January 1stThis is arguably the most important day of the year. After sitting around eating, drinking and watching TV, it seems as though most of the city is out at midnight, heading to temples to ring in the new year with the temple bells. It is a time when most people are on holidays (many companies are closed, it is usually only people in the retail sector who are working). Most of the temples and shrines provide warm "amazake" (sweet sake) to the midnight visitors and for the more close knit communities in the city it is mix of revelry and obligation.
One of the things you will notice is the tradition of writing "Nengajo" (New Year's Cards, sent in Japan instead of Christmas cards). These are on sale everywhere, though many people these days print their own using their computers.
January 3rdThe Yamanaka Hachiman-gu Den Den Gassari, in Maki-cho.This is a fascinating and popular Shinto harvest ceremony of tradition.
Early JanuaryDezome-shiki, on the Sugo River banks near the castle. This is a parade of the city fire brigades, bring a camera for the fire ladder acrobatics.
This is the coldest time of the year. There is often light snowfall. It is also a good time to observe some interesting festivals.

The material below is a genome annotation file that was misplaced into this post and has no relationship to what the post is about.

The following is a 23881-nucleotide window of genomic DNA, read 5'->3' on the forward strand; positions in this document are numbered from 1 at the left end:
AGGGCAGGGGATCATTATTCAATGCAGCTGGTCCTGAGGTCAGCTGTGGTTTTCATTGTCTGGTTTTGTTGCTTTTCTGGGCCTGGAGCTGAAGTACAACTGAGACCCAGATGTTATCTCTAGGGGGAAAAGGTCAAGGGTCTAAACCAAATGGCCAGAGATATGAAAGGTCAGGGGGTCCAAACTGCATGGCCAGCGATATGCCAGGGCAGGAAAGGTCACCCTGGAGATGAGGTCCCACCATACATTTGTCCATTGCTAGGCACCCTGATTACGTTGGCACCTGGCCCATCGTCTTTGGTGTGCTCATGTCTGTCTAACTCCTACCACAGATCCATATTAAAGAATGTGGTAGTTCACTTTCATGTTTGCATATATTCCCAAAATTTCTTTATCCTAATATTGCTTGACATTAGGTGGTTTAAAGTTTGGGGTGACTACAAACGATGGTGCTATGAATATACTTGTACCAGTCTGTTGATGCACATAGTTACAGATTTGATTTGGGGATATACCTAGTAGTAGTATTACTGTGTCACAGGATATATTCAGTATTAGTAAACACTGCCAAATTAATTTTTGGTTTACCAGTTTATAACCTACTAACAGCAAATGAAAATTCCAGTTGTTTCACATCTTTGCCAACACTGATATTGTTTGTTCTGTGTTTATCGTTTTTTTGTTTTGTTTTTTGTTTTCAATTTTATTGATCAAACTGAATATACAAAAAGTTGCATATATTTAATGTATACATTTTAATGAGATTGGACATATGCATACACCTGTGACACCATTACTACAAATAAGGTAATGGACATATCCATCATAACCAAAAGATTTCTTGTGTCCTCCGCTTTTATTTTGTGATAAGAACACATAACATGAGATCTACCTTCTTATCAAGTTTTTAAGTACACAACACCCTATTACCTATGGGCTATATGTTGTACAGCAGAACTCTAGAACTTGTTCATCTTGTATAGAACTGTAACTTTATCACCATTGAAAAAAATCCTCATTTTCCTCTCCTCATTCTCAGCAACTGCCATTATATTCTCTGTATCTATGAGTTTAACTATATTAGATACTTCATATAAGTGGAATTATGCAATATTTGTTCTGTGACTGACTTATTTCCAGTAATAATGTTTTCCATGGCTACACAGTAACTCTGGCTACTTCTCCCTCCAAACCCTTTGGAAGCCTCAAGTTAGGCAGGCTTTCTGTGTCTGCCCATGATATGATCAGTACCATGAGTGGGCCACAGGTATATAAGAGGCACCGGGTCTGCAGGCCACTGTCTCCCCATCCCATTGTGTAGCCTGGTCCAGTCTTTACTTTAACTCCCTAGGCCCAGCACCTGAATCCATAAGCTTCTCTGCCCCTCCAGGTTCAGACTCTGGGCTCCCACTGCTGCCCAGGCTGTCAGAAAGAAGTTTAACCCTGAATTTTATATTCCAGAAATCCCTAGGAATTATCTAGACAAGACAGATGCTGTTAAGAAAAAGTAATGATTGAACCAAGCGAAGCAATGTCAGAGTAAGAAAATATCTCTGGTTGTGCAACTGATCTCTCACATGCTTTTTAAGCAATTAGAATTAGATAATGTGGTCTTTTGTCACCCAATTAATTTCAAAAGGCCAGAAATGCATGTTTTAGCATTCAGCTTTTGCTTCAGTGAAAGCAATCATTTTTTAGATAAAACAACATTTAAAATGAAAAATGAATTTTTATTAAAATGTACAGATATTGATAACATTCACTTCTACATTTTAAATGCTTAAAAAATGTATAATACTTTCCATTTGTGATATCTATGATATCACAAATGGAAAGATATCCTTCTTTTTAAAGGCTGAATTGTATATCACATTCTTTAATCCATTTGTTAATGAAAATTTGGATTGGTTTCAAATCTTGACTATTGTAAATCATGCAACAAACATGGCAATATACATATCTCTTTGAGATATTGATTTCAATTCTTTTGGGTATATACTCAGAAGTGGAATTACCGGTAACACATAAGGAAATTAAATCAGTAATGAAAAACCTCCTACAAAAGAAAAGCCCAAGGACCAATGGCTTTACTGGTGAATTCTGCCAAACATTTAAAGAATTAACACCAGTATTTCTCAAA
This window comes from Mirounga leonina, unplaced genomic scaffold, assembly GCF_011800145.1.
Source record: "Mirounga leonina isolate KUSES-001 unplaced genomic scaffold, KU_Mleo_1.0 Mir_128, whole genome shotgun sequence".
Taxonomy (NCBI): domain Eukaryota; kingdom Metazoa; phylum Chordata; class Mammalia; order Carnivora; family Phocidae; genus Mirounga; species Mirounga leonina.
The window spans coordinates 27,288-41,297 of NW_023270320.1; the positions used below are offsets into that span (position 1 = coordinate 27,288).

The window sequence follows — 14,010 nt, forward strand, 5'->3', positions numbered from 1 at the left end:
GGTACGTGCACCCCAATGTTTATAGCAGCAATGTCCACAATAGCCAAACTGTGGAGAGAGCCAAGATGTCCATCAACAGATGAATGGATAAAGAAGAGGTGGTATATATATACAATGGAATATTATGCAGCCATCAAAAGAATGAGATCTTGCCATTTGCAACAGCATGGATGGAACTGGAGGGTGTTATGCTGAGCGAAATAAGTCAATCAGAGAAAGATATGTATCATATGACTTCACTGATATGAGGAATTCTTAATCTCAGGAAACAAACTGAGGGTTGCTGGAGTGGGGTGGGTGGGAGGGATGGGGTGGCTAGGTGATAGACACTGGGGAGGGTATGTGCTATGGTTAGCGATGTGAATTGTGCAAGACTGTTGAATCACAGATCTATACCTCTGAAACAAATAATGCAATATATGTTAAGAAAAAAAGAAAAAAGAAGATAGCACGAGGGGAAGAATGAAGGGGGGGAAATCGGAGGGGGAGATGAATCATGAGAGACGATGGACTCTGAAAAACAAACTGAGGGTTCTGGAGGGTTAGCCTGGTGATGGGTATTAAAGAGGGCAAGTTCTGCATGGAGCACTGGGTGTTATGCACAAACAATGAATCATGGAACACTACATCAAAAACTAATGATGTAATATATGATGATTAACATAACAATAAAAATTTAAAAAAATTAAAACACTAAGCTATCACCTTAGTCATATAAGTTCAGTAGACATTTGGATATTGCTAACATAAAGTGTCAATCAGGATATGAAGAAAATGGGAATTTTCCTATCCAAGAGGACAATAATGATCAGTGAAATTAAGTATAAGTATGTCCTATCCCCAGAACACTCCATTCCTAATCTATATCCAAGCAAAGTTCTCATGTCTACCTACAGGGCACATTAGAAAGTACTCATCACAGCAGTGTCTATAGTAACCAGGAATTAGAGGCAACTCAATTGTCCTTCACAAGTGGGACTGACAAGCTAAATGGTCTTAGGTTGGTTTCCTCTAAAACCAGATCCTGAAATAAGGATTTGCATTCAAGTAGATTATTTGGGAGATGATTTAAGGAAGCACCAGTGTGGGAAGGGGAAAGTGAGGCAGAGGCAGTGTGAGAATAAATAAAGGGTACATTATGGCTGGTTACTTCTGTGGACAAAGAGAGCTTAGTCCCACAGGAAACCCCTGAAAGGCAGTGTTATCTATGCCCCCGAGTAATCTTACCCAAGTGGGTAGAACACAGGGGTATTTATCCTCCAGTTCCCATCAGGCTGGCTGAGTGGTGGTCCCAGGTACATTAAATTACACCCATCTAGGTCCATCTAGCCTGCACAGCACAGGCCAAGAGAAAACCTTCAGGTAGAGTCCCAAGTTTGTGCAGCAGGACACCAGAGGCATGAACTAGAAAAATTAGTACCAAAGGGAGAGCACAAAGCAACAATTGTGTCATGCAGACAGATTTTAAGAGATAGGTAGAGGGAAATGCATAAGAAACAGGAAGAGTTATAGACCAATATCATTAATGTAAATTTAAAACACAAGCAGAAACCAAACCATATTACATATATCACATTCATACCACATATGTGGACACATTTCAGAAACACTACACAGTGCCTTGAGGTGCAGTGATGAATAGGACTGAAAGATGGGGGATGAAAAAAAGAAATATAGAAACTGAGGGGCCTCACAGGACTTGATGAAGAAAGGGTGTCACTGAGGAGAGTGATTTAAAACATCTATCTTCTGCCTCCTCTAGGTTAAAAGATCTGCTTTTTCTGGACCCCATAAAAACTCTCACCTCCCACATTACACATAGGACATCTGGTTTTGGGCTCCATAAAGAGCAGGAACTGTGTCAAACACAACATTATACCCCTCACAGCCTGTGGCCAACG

February 3rd or 4thFebruary 3rd or 4th: Setsu-bun (bean-throwing festival) On either the 3rd or 4th of February, Setsubun, an event in which many households participate in a bean-throwing ceremony (mame-maki). A wooden measuring cup-like container, known as a 'masu' is filled with roasted soya-beans. Whilst shouting 'Oni wa soto! Fuku wa uchi!' ('Out with the goblins and in with Fortune!'), these beans are then thrown around the rooms of a household.
According to the traditional Japanese calendar, this mame-maki began as a New Year ceremony to drive out evil spirits and misfortune and to pray for the family's well-being all year round.
Takisanji Oni MatsuriThe Oni Matsuri (Ogre or fire festival) is held here every February - usually on the Saturday closest to February 7th as this is the the New Year in the old Lunar Calendar. Part of the festival involves blessings for 42, 25, and 12 year old males - of which about 3 males are selected as representatives for participation in a ceremony held in the main hall. The 3 males wear ceremonial masks - the 42 year wears the mask of a grandfather, the 25 year old the mask of a grandmother, and the young boy wears the mask of a grandson. In addition, about 30 men (usually but not necessarily elderly men) who were born in a year with the same sign of the Chinese zodiac as the year of the festival participate in a ceremony holding burning torches. The festival is famous in the Mikawa region as a traditional religious ceremony to greet the beginning of spring.
Although the winter Okazaki is comparatively mild, the first signs of Spring bring out the smiles. In places such as Minami Koen it's a good time to see the plum blossoms start to bloom.
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